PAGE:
Any theory of watermelon domestication needs to consider the “Etsy Hypothesis,” namely that humans do really weird things when they’re bored.
Episode 42: In which Hades and Persephone host Theseus and his little buddy as permanent guests, and watermelons make the mortal news.
This cross-over episode of Real Housewives of Hades (a Mt. Olympus spin-off) and Real Housewives of Mt. Olympus brought to you by the latest archaeological news on SmithsonianMagazine.com – and by CLAS-B 314 The Environment in the Ancient World.
[SETTING: Breakfast in Hades Palace in the Underworld]
PERSEPHONE, QUEEN OF THE UNDERWORLD AND RELUCTANT WIFE OF HADES: Hermes brought the mail from Olympus today. Oh look, my mom sent a care package! Let’s see…some ambrosia, some cookies, and…a scroll with some mortal news. (reading) “Saw this and thought of you.” How sweet!
HADES, KING OF THE UNDERWORLD AND OVERLY-ENTHUSIASTIC HUSBAND OF PERSEPHONE: I don’t see why she doesn’t come down here and give you her packages herself.
PERSEPHONE: Probably because she hates dead people, just like all gods. The only Olympian visitor we ever get is Hermes, and he’s on the clock when he’s down here. But Thetis stops by to visit Achilles, and we get plenty of mortal heroes passing through, so that’s nice.
HADES: Speaking of which, can we revisit these two? (gestures to THESEUS, KING OF ATHENS AND SLAYER OF THE MINOTAUR and PIRITHOUS, KING OF THE LAPITHS AND ROBIN TO THESEUS’ BATMAN) Is there a reason they have to be here?
PERSEPHONE: You tell me. You’re the one who invited them to eat and then stuck them to that bench for eternity. Oh listen to this, the mortals have used something called genetics to trace the origins of when humans first domesticated the watermelon. Turns out it was about 4,000 years ago in North Africa. Neat!
HADES: Why would watermelons remind your mother of you? And you know very well I needed to punish these two somehow. They were trying to steal my wife. I planned on feeding them to Cerberus, but nooooo, you wouldn’t let me get rid of them.
PERSEPHONE: Huh, it turns out that mortals may have domesticated watermelons for their highly nutritious seeds, not the part people eat now. Apparently the closest relatives to modern watermelons have nasty tasting flesh, and what archaeologists actually find humans saving is the seeds. And the mortals figured this out using ancient seeds from caves and Egyptian tombs!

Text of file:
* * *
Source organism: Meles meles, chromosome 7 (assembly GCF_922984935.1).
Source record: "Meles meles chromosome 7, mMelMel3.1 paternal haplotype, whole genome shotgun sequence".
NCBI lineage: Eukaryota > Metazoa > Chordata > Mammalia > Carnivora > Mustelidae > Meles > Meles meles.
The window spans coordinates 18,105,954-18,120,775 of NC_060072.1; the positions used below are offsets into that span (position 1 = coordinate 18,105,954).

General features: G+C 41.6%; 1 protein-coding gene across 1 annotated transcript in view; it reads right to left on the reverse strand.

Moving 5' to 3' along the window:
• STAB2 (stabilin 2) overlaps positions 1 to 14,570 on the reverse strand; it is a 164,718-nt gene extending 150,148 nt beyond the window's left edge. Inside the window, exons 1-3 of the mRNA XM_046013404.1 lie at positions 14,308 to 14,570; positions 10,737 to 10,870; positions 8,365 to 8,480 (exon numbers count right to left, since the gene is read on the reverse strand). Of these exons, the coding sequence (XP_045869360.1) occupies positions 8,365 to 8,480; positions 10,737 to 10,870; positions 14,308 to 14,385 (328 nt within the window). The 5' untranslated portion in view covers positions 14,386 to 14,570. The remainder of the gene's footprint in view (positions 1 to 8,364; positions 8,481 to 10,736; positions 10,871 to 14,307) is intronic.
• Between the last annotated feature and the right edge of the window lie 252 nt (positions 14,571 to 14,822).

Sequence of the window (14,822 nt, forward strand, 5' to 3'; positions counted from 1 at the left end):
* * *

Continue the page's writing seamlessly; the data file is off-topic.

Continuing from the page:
HADES: Still not seeing the connection. And I also don’t see why you’d want to eat breakfast every morning with your attempted kidnappers.
PERSEPHONE: I mean, you have to see the irony of that statement, right? And eating tasty seeds from a round fruit with bitter tasting flesh? You seriously don’t see the connection? Theseus, back me up here.
THESEUS: (clearly terrified) Um, because you ate pomegranate seeds and now have to spend half a year in the Underworld? Please don’t smite me!
PIRITHOUS: At least you got to escape!
THESEUS: Yeah, a lot of good Hercules’ rescuing me did. When I died, bam, I’m back here. Just when you think you’re out…
HADES: Oh yeah, my nephew used to stop by all the time. Why do we never see him anymore?
PERSEPHONE: Because he’s a god too, now. Do you seriously never read our family’s newsletters? I’ll tell him you say hi when I’m back on Mt. Olympus in March.
HADES: Don’t do that. I’m the dread King of the Underworld, He-Who-Must-Not-Be-Named. I do not “say hi.”
PERSEPHONE: (giggling) You “said high.” Wow, I’m starved for comedy down here. Pirithous, heard any good jokes lately?
PIRITHOUS: Um, no, I’m stuck on this bench and you’re the only one I talk to, so if you didn’t tell me a new joke…
PERSEPHONE: Man, I could really go for some watermelon right now. I’m going to head over to Tantalus and see if watermelons are one of the fruits the Furies are using to torture him. (leaves)
HADES: (calling after her) Don’t just leave me here with these two! You know I never go outside the palace!
[A long moment of awkward silence]
THESEUS: Agoraphobia must really be terrible when you’re the “One Who Receives Many.”
HADES: Shut up.
To learn more about how the ancients interacted with the natural world around them, enroll in our new 1-credit “appetizer” course CLAS-B 314 The Environment in the Ancient World, coming as a late-start class in Spring 2024 with no pre-reqs! Or to learn more about how ancient seeds (and pomegranates!) are upending the date of the destruction of Pompeii, check out CLAS-C 419 Art and Archaeology of Pompeii, coming up Spring 2025 with no pre-reqs. Can’t get enough of Ancient Greece and Rome? Earn a Classics Minor in just 15 credits!